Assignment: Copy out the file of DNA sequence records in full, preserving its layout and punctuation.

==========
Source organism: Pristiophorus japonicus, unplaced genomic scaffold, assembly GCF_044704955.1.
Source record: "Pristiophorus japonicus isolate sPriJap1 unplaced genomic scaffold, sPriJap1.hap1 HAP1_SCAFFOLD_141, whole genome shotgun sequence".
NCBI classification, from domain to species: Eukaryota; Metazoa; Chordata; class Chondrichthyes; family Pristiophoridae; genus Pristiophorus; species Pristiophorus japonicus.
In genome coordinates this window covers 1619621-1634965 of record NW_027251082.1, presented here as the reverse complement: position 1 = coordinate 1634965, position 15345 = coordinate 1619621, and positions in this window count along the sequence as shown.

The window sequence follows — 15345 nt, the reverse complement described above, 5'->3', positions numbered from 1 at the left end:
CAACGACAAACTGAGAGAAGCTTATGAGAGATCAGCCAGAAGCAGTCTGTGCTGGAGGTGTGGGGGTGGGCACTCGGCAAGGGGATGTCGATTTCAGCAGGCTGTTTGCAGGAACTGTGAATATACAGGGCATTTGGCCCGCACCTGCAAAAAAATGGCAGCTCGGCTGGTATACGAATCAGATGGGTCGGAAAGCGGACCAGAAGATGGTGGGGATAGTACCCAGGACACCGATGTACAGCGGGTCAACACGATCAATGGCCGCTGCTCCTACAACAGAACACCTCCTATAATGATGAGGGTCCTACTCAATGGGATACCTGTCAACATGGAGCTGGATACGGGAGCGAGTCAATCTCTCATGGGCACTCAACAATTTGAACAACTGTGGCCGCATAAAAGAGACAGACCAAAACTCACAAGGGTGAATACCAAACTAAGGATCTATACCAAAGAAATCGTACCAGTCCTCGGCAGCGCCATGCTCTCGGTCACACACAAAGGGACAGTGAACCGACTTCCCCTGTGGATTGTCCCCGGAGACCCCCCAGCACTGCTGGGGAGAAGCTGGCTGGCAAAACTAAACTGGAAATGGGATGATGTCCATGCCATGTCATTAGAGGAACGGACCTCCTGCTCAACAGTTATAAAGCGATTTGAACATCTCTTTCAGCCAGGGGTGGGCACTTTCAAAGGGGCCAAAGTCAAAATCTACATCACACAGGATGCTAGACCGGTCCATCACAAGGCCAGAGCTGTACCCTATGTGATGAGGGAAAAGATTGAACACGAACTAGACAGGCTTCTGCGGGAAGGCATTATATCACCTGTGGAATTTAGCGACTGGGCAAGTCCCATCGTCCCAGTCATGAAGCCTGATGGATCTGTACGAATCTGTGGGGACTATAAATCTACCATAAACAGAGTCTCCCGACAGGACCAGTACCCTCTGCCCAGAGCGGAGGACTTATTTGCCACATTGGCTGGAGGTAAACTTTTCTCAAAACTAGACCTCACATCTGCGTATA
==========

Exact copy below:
Source organism: Pristiophorus japonicus, unplaced genomic scaffold, assembly GCF_044704955.1.
Source record: "Pristiophorus japonicus isolate sPriJap1 unplaced genomic scaffold, sPriJap1.hap1 HAP1_SCAFFOLD_141, whole genome shotgun sequence".
NCBI classification, from domain to species: Eukaryota; Metazoa; Chordata; class Chondrichthyes; family Pristiophoridae; genus Pristiophorus; species Pristiophorus japonicus.
In genome coordinates this window covers 1619621-1634965 of record NW_027251082.1, presented here as the reverse complement: position 1 = coordinate 1634965, position 15345 = coordinate 1619621, and positions in this window count along the sequence as shown.

The window sequence follows — 15345 nt, the reverse complement described above, 5'->3', positions numbered from 1 at the left end:
CAACGACAAACTGAGAGAAGCTTATGAGAGATCAGCCAGAAGCAGTCTGTGCTGGAGGTGTGGGGGTGGGCACTCGGCAAGGGGATGTCGATTTCAGCAGGCTGTTTGCAGGAACTGTGAATATACAGGGCATTTGGCCCGCACCTGCAAAAAAATGGCAGCTCGGCTGGTATACGAATCAGATGGGTCGGAAAGCGGACCAGAAGATGGTGGGGATAGTACCCAGGACACCGATGTACAGCGGGTCAACACGATCAATGGCCGCTGCTCCTACAACAGAACACCTCCTATAATGATGAGGGTCCTACTCAATGGGATACCTGTCAACATGGAGCTGGATACGGGAGCGAGTCAATCTCTCATGGGCACTCAACAATTTGAACAACTGTGGCCGCATAAAAGAGACAGACCAAAACTCACAAGGGTGAATACCAAACTAAGGATCTATACCAAAGAAATCGTACCAGTCCTCGGCAGCGCCATGCTCTCGGTCACACACAAAGGGACAGTGAACCGACTTCCCCTGTGGATTGTCCCCGGAGACCCCCCAGCACTGCTGGGGAGAAGCTGGCTGGCAAAACTAAACTGGAAATGGGATGATGTCCATGCCATGTCATTAGAGGAACGGACCTCCTGCTCAACAGTTATAAAGCGATTTGAACATCTCTTTCAGCCAGGGGTGGGCACTTTCAAAGGGGCCAAAGTCAAAATCTACATCACACAGGATGCTAGACCGGTCCATCACAAGGCCAGAGCTGTACCCTATGTGATGAGGGAAAAGATTGAACACGAACTAGACAGGCTTCTGCGGGAAGGCATTATATCACCTGTGGAATTTAGCGACTGGGCAAGTCCCATCGTCCCAGTCATGAAGCCTGATGGATCTGTACGAATCTGTGGGGACTATAAATCTACCATAAACAGAGTCTCCCGACAGGACCAGTACCCTCTGCCCAGAGCGGAGGACTTATTTGCCACATTGGCTGGAGGTAAACTTTTCTCAAAACTAGACCTCACATCTGCGTATA